Hong Kong now has its own set of recommended best practices for the development and use of AI published in a guidance note issued by the PCPD. Businesses which intend to or have begun to use AI in their operations are advised to consider the risk levels of their respective AI systems and implement the suggested measures for better protection of individual consumers.
An artificial intelligence (“AI”) system is a machine-based system which makes predictions, recommendations for decisions influencing real or virtual environments, based on a given set of human-defined objectives. The potential social and economic benefits of AI are significant. Healthy use of AI can drive innovation and improve efficiency in a wide range of fields.
However, given the nature of what an AI system does, it also comes with potential risks which no business should ignore. AI systems often involve the profiling of individuals and the making of automated decisions which have real impact on human beings, posing risks to data privacy and other human rights.
Against this background, calls for accountable and ethical use of AI have been on the rise in recent years.
In October 2018, the Global Privacy Assembly (“GPA”) adopted a “Declaration on Ethics and Data Protection in Artificial Intelligence”, endorsing six guiding principles to preserve human rights in the development of AI. Two years later, the GPA adopted a resolution sponsored by the Office of the Privacy Commissioner for Personal Data (“PCPD”) of Hong Kong to encourage greater accountability in the development and use of AI. Various countries and international organisations have published their respective guidance notes to encourage organisations to embrace good data ethics in their operation and use of AI.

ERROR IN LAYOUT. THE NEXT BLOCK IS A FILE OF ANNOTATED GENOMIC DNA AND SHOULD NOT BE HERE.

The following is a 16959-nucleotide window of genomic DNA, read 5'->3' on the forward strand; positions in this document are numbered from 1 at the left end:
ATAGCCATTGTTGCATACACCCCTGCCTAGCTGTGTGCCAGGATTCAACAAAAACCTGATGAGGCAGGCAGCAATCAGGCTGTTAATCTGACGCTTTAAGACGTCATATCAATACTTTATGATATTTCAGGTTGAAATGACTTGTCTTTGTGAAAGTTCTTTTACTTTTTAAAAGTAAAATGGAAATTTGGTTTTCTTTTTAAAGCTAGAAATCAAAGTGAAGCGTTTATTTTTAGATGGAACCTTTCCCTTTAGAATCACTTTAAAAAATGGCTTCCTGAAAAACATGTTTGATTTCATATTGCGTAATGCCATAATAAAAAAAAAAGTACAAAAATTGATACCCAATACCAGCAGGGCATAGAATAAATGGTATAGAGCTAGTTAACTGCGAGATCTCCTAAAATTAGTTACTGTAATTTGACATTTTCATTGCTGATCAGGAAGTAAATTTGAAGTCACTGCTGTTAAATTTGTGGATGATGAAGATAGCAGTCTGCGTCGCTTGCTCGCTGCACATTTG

The PCPD published its “Guidance on the Ethical Development and Use of Artificial Intelligence” (the “Guidance”) in August 2021. This blog post summarises the key highlights from the Guidance.